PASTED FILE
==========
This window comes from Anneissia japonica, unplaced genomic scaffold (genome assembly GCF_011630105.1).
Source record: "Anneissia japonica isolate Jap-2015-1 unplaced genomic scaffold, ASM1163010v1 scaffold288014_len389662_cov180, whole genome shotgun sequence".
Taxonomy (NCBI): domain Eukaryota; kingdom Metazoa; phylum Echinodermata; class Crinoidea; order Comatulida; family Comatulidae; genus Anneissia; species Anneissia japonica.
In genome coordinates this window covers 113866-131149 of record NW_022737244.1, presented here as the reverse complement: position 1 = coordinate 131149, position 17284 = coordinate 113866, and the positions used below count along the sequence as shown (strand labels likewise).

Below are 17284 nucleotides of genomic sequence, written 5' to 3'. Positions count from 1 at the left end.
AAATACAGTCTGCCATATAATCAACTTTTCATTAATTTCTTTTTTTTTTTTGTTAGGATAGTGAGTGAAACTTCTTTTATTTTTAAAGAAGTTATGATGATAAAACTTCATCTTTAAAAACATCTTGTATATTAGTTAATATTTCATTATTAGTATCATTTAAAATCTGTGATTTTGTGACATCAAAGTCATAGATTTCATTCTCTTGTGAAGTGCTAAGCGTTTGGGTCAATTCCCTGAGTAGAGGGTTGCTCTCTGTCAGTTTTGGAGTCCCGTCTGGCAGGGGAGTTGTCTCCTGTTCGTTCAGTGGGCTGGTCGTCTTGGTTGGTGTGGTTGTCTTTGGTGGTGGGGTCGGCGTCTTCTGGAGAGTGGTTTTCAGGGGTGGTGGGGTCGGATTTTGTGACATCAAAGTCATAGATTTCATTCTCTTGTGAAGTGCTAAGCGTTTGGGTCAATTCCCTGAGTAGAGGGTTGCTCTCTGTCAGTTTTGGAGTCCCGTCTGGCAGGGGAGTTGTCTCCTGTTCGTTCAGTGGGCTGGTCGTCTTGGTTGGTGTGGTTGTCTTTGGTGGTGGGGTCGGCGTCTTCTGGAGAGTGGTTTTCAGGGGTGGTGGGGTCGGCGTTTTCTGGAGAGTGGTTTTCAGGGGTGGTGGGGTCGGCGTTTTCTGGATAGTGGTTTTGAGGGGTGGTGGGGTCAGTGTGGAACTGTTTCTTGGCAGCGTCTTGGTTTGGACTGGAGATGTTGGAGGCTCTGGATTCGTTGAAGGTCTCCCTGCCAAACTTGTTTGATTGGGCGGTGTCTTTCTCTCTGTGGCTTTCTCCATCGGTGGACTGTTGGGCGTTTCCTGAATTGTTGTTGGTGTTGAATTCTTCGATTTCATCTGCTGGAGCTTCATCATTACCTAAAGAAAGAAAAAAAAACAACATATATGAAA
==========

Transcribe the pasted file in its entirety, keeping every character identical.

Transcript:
This window comes from Anneissia japonica, unplaced genomic scaffold (genome assembly GCF_011630105.1).
Source record: "Anneissia japonica isolate Jap-2015-1 unplaced genomic scaffold, ASM1163010v1 scaffold288014_len389662_cov180, whole genome shotgun sequence".
Taxonomy (NCBI): domain Eukaryota; kingdom Metazoa; phylum Echinodermata; class Crinoidea; order Comatulida; family Comatulidae; genus Anneissia; species Anneissia japonica.
In genome coordinates this window covers 113866-131149 of record NW_022737244.1, presented here as the reverse complement: position 1 = coordinate 131149, position 17284 = coordinate 113866, and the positions used below count along the sequence as shown (strand labels likewise).

Below are 17284 nucleotides of genomic sequence, written 5' to 3'. Positions count from 1 at the left end.
AAATACAGTCTGCCATATAATCAACTTTTCATTAATTTCTTTTTTTTTTTTGTTAGGATAGTGAGTGAAACTTCTTTTATTTTTAAAGAAGTTATGATGATAAAACTTCATCTTTAAAAACATCTTGTATATTAGTTAATATTTCATTATTAGTATCATTTAAAATCTGTGATTTTGTGACATCAAAGTCATAGATTTCATTCTCTTGTGAAGTGCTAAGCGTTTGGGTCAATTCCCTGAGTAGAGGGTTGCTCTCTGTCAGTTTTGGAGTCCCGTCTGGCAGGGGAGTTGTCTCCTGTTCGTTCAGTGGGCTGGTCGTCTTGGTTGGTGTGGTTGTCTTTGGTGGTGGGGTCGGCGTCTTCTGGAGAGTGGTTTTCAGGGGTGGTGGGGTCGGATTTTGTGACATCAAAGTCATAGATTTCATTCTCTTGTGAAGTGCTAAGCGTTTGGGTCAATTCCCTGAGTAGAGGGTTGCTCTCTGTCAGTTTTGGAGTCCCGTCTGGCAGGGGAGTTGTCTCCTGTTCGTTCAGTGGGCTGGTCGTCTTGGTTGGTGTGGTTGTCTTTGGTGGTGGGGTCGGCGTCTTCTGGAGAGTGGTTTTCAGGGGTGGTGGGGTCGGCGTTTTCTGGAGAGTGGTTTTCAGGGGTGGTGGGGTCGGCGTTTTCTGGATAGTGGTTTTGAGGGGTGGTGGGGTCAGTGTGGAACTGTTTCTTGGCAGCGTCTTGGTTTGGACTGGAGATGTTGGAGGCTCTGGATTCGTTGAAGGTCTCCCTGCCAAACTTGTTTGATTGGGCGGTGTCTTTCTCTCTGTGGCTTTCTCCATCGGTGGACTGTTGGGCGTTTCCTGAATTGTTGTTGGTGTTGAATTCTTCGATTTCATCTGCTGGAGCTTCATCATTACCTAAAGAAAGAAAAAAAAACAACATATATGAAA